OU Alum Lauer Out At Today Show, Internship to Show Still Active< < Back to
ATHENS — After a prominent OU alumnus was fired from his job at “The Today Show”, the university is responding to the news with sadness and promises of support for the internship that is active at the media outlet.
Matt Lauer was fired from the top anchor job at “Today” after NBC conducted an investigation into allegations of “inappropriate sexual behavior in the workplace,” according to several media outlets, including NBC News.
Lauer was a student of the school in the late 1970s, but left before he finished the required classes to graduate. He went on to finish his degree in 1997.
Lauer began his career at “Today” in 1992, according to NBC News reports.
Dr. Drew McDaniel, director of the Media Arts & Studies school, where Lauer studied, said he remembered Lauer as a student and had kept in touch over the years.
“I was astounded,” McDaniel said. “This was a complete and utter shock to me.”
The Scripps College of Communication released a statement on Wednesday, saying the college was “disappointed to hear of Matt Lauer’s alleged conduct at NBC News.”
“We believe all people deserve to work in a safe, positive and nurturing environment, and that any incidence of sexual misconduct should be handled with the utmost respect and care,” the statement read.
The college also said they believe the news “serves as an opportunity for continued dialogue with our faculty, staff and students about ethical workplace and personal values.”
The university has a Matt Lauer Internship Support Fund which assists students financially as they intern at “Today”. More than 60 students have interned at the show since the internship program began in 2000, according to Carly Leatherwood, spokesperson for the university.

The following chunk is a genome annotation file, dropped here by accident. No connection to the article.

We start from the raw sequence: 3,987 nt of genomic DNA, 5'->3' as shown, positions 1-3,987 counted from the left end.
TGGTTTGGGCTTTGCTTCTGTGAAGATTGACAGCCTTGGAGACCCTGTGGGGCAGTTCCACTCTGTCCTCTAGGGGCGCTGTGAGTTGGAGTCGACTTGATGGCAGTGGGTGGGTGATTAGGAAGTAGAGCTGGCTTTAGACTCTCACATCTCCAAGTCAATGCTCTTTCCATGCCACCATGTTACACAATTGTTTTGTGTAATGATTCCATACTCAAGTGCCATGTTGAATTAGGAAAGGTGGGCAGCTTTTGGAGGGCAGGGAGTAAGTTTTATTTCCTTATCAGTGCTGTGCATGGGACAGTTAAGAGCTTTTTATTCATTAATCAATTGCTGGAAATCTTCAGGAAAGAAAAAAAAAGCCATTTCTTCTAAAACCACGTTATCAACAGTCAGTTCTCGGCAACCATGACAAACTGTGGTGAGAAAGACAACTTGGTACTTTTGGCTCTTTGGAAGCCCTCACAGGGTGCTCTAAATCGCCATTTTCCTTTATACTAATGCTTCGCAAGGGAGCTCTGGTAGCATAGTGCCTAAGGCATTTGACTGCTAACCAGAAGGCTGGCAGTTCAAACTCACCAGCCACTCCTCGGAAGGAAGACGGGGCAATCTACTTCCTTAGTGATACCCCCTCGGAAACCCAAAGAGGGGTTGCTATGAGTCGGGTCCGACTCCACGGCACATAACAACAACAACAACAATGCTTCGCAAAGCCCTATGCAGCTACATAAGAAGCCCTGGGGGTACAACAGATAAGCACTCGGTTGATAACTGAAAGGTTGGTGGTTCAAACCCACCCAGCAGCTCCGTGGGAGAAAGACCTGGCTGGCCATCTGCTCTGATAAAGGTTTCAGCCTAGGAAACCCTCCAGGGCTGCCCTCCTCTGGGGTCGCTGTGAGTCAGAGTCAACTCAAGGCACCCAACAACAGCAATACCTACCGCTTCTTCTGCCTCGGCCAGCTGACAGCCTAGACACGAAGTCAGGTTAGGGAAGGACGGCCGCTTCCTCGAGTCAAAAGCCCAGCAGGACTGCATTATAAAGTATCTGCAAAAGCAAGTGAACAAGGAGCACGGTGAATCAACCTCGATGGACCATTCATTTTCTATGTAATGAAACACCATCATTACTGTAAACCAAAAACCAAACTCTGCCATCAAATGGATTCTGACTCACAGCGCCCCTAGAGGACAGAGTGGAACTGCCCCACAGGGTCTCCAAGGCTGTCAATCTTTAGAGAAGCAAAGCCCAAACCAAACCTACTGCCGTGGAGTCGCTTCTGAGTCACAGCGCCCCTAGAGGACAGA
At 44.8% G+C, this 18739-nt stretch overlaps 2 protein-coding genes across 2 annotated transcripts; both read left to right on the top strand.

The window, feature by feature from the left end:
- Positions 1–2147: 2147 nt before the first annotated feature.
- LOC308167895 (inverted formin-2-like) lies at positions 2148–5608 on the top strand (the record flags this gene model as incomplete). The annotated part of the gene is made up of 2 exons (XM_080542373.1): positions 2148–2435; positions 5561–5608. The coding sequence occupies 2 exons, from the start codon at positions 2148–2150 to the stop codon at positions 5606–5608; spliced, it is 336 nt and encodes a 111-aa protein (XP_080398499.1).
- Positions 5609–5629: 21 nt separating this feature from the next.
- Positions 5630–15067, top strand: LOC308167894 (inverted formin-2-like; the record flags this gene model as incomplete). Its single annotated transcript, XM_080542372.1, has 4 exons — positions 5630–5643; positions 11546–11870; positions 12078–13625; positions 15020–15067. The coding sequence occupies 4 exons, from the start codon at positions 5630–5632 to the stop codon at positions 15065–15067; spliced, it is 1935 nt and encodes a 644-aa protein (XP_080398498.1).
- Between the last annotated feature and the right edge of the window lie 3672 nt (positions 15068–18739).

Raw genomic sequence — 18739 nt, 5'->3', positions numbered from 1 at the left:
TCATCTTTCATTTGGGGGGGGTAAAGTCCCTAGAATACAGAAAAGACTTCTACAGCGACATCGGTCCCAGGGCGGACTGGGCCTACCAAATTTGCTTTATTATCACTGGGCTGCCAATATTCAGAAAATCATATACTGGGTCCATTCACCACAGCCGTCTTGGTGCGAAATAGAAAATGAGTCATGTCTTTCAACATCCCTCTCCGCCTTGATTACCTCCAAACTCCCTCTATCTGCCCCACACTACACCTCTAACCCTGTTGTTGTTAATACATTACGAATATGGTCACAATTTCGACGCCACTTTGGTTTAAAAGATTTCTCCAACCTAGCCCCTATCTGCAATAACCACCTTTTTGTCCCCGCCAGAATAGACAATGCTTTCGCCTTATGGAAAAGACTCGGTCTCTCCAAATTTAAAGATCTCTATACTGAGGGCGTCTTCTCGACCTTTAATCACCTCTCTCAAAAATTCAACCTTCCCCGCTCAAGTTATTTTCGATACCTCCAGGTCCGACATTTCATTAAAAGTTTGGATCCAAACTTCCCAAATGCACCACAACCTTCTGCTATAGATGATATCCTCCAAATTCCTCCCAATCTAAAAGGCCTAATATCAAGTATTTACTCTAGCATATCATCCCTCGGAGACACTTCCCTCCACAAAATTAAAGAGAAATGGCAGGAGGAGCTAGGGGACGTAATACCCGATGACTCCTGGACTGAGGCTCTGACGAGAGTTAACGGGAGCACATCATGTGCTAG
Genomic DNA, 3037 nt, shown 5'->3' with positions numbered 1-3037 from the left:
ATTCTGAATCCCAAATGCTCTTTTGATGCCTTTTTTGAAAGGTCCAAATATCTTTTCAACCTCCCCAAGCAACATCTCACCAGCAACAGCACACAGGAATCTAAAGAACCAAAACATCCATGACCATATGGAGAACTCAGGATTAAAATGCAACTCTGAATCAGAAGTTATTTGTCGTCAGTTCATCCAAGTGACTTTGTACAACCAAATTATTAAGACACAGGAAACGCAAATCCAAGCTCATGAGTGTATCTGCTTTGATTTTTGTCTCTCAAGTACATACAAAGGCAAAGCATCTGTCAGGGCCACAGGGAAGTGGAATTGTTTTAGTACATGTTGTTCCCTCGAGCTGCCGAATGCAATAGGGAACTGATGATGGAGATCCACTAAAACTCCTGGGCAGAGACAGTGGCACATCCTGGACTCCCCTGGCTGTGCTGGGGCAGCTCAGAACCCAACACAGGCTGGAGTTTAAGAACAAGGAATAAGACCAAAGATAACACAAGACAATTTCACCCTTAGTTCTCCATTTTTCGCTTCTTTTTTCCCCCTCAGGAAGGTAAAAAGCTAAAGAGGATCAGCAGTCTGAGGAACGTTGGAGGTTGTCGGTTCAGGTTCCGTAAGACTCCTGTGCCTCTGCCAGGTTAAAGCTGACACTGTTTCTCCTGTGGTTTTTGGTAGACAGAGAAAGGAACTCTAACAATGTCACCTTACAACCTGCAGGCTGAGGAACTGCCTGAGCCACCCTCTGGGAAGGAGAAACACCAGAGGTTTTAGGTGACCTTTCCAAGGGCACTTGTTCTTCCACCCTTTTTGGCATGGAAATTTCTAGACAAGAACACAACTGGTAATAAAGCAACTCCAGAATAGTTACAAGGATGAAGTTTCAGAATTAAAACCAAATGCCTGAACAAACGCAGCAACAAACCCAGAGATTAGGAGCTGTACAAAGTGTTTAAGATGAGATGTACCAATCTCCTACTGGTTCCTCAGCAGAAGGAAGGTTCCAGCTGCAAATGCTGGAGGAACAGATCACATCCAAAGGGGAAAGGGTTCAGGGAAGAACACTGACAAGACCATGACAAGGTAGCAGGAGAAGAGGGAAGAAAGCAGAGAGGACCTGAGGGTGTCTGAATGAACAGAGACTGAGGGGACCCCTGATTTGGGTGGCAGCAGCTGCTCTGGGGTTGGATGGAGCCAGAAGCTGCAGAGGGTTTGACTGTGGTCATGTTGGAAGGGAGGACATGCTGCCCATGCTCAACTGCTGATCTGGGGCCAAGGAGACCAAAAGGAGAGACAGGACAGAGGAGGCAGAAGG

“Currently we have four students that are set to travel to New York in January for the Spring Semester internship cycle,” Leatherwood said.
As for the future of the internship program and the support fund, Leatherwood declined to comment, saying any comment would be “basing everything on a hypothetical at this time.”
“There’s no plan,” Leatherwood said when asked whether there are plans to discuss the continuation of the program.
OU’s E.W. Scripps School of Journalism director Robert Stewart spoke out on Twitter in response to concerns about students who are a part of internships through the university.
As Director, I am committed to finding the best way to support all past and present @scrippsjschool students/alumni who interned at the @TODAYshow — or any other media outlet, for that matter. https://t.co/6EZzccGhjd
— profstewartrk (@profstewartrk) November 29, 2017
“As director, I am committed to finding the best way to support all past and present @scrippsjschool students/alumni who interned at the @TODAYshow — or any other media outlet, for that matter,” Stewart said on the social media site.
Lauer has also donated $166,000 to the Ohio University Foundation between 2003 and 2017, according to Leatherwood. There are no plans to return any of the money.
No media outlets have reported a response from Lauer.
Abby Grisez contributed to this report.